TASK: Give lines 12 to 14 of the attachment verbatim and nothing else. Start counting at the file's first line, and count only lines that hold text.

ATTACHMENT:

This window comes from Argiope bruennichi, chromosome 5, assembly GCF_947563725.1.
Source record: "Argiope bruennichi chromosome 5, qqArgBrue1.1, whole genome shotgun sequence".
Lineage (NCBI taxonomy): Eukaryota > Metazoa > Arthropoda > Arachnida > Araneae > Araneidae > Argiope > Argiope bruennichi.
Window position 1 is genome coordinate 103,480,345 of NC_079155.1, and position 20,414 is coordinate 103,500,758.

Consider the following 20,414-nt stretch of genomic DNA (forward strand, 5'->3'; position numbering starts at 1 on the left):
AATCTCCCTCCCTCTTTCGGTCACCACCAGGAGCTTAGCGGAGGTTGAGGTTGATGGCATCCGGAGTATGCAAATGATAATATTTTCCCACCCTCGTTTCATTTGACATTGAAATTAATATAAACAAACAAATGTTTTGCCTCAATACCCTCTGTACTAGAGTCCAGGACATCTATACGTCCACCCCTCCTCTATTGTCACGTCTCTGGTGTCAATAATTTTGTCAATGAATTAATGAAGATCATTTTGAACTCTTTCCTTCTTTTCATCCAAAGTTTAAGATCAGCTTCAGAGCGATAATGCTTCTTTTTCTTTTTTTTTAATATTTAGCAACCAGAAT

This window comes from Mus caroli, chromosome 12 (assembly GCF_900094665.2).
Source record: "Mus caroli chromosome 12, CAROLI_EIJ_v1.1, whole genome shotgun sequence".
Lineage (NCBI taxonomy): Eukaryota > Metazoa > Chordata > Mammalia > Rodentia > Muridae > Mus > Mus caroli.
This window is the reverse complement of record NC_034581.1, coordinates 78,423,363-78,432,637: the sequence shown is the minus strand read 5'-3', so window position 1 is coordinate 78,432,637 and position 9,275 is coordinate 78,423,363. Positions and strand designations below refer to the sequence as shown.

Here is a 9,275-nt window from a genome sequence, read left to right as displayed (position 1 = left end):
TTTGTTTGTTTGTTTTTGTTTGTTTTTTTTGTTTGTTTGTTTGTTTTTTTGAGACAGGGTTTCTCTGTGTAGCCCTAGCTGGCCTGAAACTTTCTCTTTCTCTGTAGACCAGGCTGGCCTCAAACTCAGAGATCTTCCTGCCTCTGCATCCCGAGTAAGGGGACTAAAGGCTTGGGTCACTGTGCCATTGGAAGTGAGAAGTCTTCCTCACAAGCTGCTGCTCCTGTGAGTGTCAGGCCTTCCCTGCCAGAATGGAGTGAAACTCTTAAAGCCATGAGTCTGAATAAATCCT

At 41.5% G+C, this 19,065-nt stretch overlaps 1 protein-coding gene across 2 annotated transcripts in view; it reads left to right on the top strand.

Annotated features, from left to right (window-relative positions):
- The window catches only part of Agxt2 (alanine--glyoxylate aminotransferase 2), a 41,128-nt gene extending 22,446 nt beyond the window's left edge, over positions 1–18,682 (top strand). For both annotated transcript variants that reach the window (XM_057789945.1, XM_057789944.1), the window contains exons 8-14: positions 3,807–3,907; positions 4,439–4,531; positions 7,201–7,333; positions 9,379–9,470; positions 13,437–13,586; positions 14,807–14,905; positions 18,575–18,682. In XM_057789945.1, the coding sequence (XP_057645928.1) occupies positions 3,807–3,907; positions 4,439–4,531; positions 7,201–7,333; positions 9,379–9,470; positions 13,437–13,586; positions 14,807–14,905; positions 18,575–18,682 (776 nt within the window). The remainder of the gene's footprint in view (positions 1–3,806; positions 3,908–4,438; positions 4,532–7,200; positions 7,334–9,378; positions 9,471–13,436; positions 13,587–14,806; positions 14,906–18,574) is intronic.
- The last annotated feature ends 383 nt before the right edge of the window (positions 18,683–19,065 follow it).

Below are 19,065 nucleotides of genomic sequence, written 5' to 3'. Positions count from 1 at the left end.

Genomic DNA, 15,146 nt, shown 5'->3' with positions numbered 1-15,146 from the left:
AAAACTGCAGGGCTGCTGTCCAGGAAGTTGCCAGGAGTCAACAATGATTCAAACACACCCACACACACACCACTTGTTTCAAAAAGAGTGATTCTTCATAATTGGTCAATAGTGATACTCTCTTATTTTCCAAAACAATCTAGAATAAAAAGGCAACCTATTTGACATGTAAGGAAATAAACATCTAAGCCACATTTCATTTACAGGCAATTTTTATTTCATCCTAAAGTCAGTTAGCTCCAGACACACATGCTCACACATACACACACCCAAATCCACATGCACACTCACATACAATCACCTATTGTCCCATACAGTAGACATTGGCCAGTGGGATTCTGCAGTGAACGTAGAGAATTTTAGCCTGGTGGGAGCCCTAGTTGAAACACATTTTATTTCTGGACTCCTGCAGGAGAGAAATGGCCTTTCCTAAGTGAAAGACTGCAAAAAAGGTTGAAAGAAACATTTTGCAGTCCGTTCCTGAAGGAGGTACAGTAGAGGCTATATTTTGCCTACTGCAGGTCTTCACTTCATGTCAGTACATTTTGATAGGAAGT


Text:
TTTGTTTGTTTGTTTTTGTTTGTTTTTTTTGTTTGTTTGTTTGTTTTTTTGAGACAGGGTTTCTCTGTGTAGCCCTAGCTGGCCTGAAACTTTCTCTTTCTCTGTAGACCAGGCTGGCCTCAAACTCAGAGATCTTCCTGCCTCTGCATCCCGAGTAAGGGGACTAAAGGCTTGGGTCACTGTGCCATTGGAAGTGAGAAGTCTTCCTCACAAGCTGCTGCTCCTGTGAGTGTCAGGCCTTCCCTGCCAGAATGGAGTGAAACTCTTAAAGCCATGAGTCTGAATAAATCCT

At 41.5% G+C, this 19,065-nt stretch overlaps 1 protein-coding gene across 2 annotated transcripts in view; it reads left to right on the top strand.

Annotated features, from left to right (window-relative positions):